- The Secretariat is established and is responsible for coordinating the implementation of any SIP by appointing members to a Steering Committee established for each SIP and directing the work of each Steering Committee (ss 9-11);
- Steering Committees must facilitate and monitor the implementation of a SIP. Every Steering Committee is chaired by a SIP coordinator appointed by the Secretariat. The Steering Committee should identify the projects constituting a SIP and must identify the ways and means (e.g. a project plan) of giving effect in what the Act describes as the “most effective, efficient and expeditious manner” of implementing a SIP (ss 11,12-15);
- It provides for the designation of SIPs under particular circumstances (s 8);
- Organs of state affected by a SIP must align future planning or implementation of infrastructure or future spatial planning and land use with the SIP (s 8(4));
- The PICC may expropriate land, in terms of the Expropriation Act, for purposes of implementing a SIP. The PICC, before expropriating land, must consult with the organ of state in whose favour the expropriation is
to be made (s 5);
- It states that whenever an environmental assessment is required in respect of a SIP, such assessment must be done in terms of the National Environmental Management Act (NEMA), with specific reference to Chapter 5 (s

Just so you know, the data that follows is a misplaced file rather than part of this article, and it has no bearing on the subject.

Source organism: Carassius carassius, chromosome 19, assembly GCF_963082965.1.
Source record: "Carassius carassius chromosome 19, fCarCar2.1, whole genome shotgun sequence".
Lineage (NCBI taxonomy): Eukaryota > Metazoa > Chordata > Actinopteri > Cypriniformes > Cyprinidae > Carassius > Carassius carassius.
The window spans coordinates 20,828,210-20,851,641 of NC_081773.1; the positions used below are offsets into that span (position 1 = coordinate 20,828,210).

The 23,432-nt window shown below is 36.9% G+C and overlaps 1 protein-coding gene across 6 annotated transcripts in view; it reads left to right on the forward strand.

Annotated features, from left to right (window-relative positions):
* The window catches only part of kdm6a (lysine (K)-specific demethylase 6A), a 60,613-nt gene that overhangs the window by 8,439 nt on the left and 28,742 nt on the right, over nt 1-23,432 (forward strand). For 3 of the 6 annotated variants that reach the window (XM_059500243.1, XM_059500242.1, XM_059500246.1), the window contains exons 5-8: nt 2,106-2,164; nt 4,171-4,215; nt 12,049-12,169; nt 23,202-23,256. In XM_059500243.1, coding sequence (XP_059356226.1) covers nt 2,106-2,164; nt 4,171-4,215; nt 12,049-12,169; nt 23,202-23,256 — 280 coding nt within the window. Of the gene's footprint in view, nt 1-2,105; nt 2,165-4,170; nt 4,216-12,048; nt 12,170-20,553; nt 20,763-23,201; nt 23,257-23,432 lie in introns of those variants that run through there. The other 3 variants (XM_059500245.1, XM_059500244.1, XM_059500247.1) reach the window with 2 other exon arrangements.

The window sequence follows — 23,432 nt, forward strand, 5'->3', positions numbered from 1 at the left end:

- It sets compulsory timelines for the implementation of a SIP. A mechanism is provided for extending the period for completing a process, if the relevant official makes a written request to the ‘executive authority’ (such authority is however not defined or described in the Act) (s 17 and Schedule 2 (Process and Periods of Time); and
- Schedule 3 lists the SIPs in existence at the commencement of the Act:
Unlocking the northern mineral belt with Waterberg as catalyst
Durban-Free State-Gauteng logistics and industrial corridor
South-Eastern node and corridor development
Unlocking the economic opportunities in the North West Province
Saldanha-Northern Cape development corridor
Integrated municipal infrastructure project
Integrated urban space and public transport programme
Green energy in support of the South African economy
Electricity generation to support socio-economic development
Electricity transmission and distribution for all
Agri-logistics and rural infrastructure
Revitalisation of public hospitals and other health facilities
National school build programme
Higher education infrastructure
Expanding access to communication technology
SKA and Meerkat
Regional integration for African cooperation and development
Water and sanitation infrastructure